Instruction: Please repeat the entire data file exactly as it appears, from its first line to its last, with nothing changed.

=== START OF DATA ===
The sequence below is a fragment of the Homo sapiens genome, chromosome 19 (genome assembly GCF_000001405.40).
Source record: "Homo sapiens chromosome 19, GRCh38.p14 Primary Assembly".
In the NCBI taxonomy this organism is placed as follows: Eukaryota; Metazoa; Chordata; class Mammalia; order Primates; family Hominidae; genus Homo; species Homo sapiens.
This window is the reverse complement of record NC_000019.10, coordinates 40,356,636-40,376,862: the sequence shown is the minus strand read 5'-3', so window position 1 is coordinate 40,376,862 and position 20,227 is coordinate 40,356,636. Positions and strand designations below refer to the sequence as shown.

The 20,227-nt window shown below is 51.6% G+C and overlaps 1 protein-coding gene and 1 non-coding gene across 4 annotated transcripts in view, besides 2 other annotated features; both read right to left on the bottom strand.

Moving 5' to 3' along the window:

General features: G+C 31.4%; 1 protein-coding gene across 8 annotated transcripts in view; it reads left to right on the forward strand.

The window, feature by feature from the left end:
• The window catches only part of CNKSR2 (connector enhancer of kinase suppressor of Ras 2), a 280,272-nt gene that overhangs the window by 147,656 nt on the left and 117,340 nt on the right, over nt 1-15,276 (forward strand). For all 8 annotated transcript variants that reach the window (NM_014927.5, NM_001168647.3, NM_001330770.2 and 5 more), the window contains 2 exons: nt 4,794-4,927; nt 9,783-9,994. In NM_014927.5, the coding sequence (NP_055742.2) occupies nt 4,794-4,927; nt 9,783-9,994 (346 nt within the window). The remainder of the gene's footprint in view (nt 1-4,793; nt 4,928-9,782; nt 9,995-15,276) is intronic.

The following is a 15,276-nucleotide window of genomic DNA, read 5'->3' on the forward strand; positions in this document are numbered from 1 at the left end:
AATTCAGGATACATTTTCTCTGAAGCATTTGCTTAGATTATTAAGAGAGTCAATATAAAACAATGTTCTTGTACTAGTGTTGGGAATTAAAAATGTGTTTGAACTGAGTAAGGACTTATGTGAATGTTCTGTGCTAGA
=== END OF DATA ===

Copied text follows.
The sequence below is a fragment of the Homo sapiens genome, chromosome 19 (genome assembly GCF_000001405.40).
Source record: "Homo sapiens chromosome 19, GRCh38.p14 Primary Assembly".
In the NCBI taxonomy this organism is placed as follows: Eukaryota; Metazoa; Chordata; class Mammalia; order Primates; family Hominidae; genus Homo; species Homo sapiens.
This window is the reverse complement of record NC_000019.10, coordinates 40,356,636-40,376,862: the sequence shown is the minus strand read 5'-3', so window position 1 is coordinate 40,376,862 and position 20,227 is coordinate 40,356,636. Positions and strand designations below refer to the sequence as shown.

The 20,227-nt window shown below is 51.6% G+C and overlaps 1 protein-coding gene and 1 non-coding gene across 4 annotated transcripts in view, besides 2 other annotated features; both read right to left on the bottom strand.

Moving 5' to 3' along the window:

General features: G+C 31.4%; 1 protein-coding gene across 8 annotated transcripts in view; it reads left to right on the forward strand.

The window, feature by feature from the left end:
• The window catches only part of CNKSR2 (connector enhancer of kinase suppressor of Ras 2), a 280,272-nt gene that overhangs the window by 147,656 nt on the left and 117,340 nt on the right, over nt 1-15,276 (forward strand). For all 8 annotated transcript variants that reach the window (NM_014927.5, NM_001168647.3, NM_001330770.2 and 5 more), the window contains 2 exons: nt 4,794-4,927; nt 9,783-9,994. In NM_014927.5, the coding sequence (NP_055742.2) occupies nt 4,794-4,927; nt 9,783-9,994 (346 nt within the window). The remainder of the gene's footprint in view (nt 1-4,793; nt 4,928-9,782; nt 9,995-15,276) is intronic.

The following is a 15,276-nucleotide window of genomic DNA, read 5'->3' on the forward strand; positions in this document are numbered from 1 at the left end:
AATTCAGGATACATTTTCTCTGAAGCATTTGCTTAGATTATTAAGAGAGTCAATATAAAACAATGTTCTTGTACTAGTGTTGGGAATTAAAAATGTGTTTGAACTGAGTAAGGACTTATGTGAATGTTCTGTGCTAGA